Ukrainian election regulations do not permit the collection of signatures outside Ukraine, as such signatures can only be collected at the request of proxies. But, there are no proxies registered abroad. If the Ukrainian embassy or consulates in Russia collected the signatures, it was illegal. If it was undertaken by Russian state agencies, as many in the Ukrainian opposition suspect, “This raises even more questions” (Vysokyi zamok, September 16).
A new Russian-language newspaper, Chas Ukrainy, began publication in September, and is directed towards the large numbers of Ukrainians living in Russia. Not surprisingly, it has not attempted to be objective and came out in support of Yanukovych. Yushchenko, on the other hand, was described as “anti-Russian,” “pro-Western,” “a threat to existing agreements,” and “likely to lead to a split in Ukraine” (Ukrayinska pravda, September 2). Chas Ukrainy is not registered as a newspaper in Russia, so there is no information about its financing.
On October 8, a congress of Ukrainians in Russia was held in Moscow with the obvious patronage of the Russian authorities. Participants included Dmitry Medvedev, head of the Russian presidential administration, Moscow mayor Yuri Luzhkov, and Russia’s ambassador to Ukraine, Viktor Chernomyrdin. The congress, again not surprisingly, came out in support of Yanukovych. Yosyp Kobzon, one of the congress organizers, called upon Ukrainians to not vote for Yushchenko, as this would lead to “at a minimum destabilization and at a maximum to civil war” (temnik.com.ua, October 11).
The congress itself appears a rather murky event. The ruling council of the Federation of National-Cultural Autonomy “Ukrainians in Russia” as well as the Union of Ukrainians in Russia, which consists of 80 organizations from the Ukrainian diaspora in Russia, denounced the congress and condemned the attempt to mobilize all Ukrainians living in Russia on behalf of Yanukovych. The statement by both umbrella groups was later supported by the Republican National-Cultural Center of Ukrainians in the Bashkir autonomous republic, the Union of Ukrainians in Moscow, and the Moscow-based Ukrainian Cultural Center “Slavutych.”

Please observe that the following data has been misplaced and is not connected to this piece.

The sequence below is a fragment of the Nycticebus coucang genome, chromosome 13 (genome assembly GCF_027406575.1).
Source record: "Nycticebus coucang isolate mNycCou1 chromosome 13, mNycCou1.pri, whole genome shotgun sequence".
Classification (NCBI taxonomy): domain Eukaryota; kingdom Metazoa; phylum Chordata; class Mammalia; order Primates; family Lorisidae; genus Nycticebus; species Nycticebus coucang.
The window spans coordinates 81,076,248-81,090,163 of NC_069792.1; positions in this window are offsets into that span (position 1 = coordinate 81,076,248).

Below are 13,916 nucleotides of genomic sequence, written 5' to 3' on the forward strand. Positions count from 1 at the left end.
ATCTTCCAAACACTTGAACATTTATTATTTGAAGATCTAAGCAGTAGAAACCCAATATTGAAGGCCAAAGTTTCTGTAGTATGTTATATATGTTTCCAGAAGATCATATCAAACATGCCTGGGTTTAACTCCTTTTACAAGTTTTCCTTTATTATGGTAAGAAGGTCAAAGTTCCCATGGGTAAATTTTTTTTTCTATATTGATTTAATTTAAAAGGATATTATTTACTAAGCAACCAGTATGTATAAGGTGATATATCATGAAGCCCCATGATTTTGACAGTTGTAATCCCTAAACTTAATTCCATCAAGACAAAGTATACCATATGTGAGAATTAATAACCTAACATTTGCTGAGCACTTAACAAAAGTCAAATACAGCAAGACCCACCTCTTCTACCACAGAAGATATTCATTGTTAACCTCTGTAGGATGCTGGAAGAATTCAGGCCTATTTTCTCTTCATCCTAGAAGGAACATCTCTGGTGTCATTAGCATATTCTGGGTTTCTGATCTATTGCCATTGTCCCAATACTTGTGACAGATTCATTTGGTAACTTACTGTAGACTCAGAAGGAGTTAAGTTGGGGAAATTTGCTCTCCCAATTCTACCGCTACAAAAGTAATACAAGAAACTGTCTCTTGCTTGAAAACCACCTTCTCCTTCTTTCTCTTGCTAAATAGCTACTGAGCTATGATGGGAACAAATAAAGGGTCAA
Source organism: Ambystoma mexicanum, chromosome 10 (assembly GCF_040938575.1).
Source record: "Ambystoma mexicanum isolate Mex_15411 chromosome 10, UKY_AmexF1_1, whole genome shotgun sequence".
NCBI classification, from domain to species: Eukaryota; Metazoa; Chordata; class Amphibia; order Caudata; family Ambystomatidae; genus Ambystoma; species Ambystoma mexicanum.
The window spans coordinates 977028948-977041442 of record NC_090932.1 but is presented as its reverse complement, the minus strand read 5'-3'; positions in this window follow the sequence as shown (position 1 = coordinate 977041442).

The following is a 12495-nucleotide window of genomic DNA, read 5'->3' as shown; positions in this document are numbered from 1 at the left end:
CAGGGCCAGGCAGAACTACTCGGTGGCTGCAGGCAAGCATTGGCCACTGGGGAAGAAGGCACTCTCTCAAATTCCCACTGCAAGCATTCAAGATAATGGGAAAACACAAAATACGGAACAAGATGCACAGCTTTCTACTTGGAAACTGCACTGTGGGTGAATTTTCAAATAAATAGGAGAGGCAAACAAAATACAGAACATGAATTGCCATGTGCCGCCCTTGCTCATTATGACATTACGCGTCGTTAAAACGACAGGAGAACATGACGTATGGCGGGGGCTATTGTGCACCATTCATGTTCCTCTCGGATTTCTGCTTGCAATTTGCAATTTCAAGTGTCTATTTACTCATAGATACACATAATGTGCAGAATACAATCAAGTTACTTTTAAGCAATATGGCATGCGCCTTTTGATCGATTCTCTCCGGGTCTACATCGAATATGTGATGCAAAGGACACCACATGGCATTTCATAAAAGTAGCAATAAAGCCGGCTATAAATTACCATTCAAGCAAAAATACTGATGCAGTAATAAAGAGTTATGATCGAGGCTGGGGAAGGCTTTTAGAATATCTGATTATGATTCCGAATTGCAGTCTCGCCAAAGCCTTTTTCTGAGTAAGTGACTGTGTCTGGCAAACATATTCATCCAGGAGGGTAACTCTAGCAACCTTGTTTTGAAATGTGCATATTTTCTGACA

The actual number of Ukrainians living abroad, or even in Russia, is impossible to determine. Official and unofficial figures range from as low as two million to as high as seven million. Most Ukrainians are abroad “temporarily,” although this absence could last many years.
Often family members remain behind and vote for them using their domestic passports, also left behind. Former President and Social Democratic United Party faction leader Leonid Kravchuk, himself from western Ukraine, claimed he witnessed voters showing five or six passports in the 2002 elections. “They voted for themselves and those who had left those parts in search of jobs. You can guess whom they voted for [Yushchenko’s Our Ukraine]. Such tricks worked in 2002, but they won’t work in 2004,” Kravchuk predicted (Zerkalo nedeli, September 11-17).
To block proxy votes the authorities are planning to send 4,000 eastern Ukrainian “observers” to western Ukraine to halt a repeat of what they claim was fraudulent voting in the 2002 elections. Their presence could spark violence and confrontation on election day (Lvivska hazeta, October 7).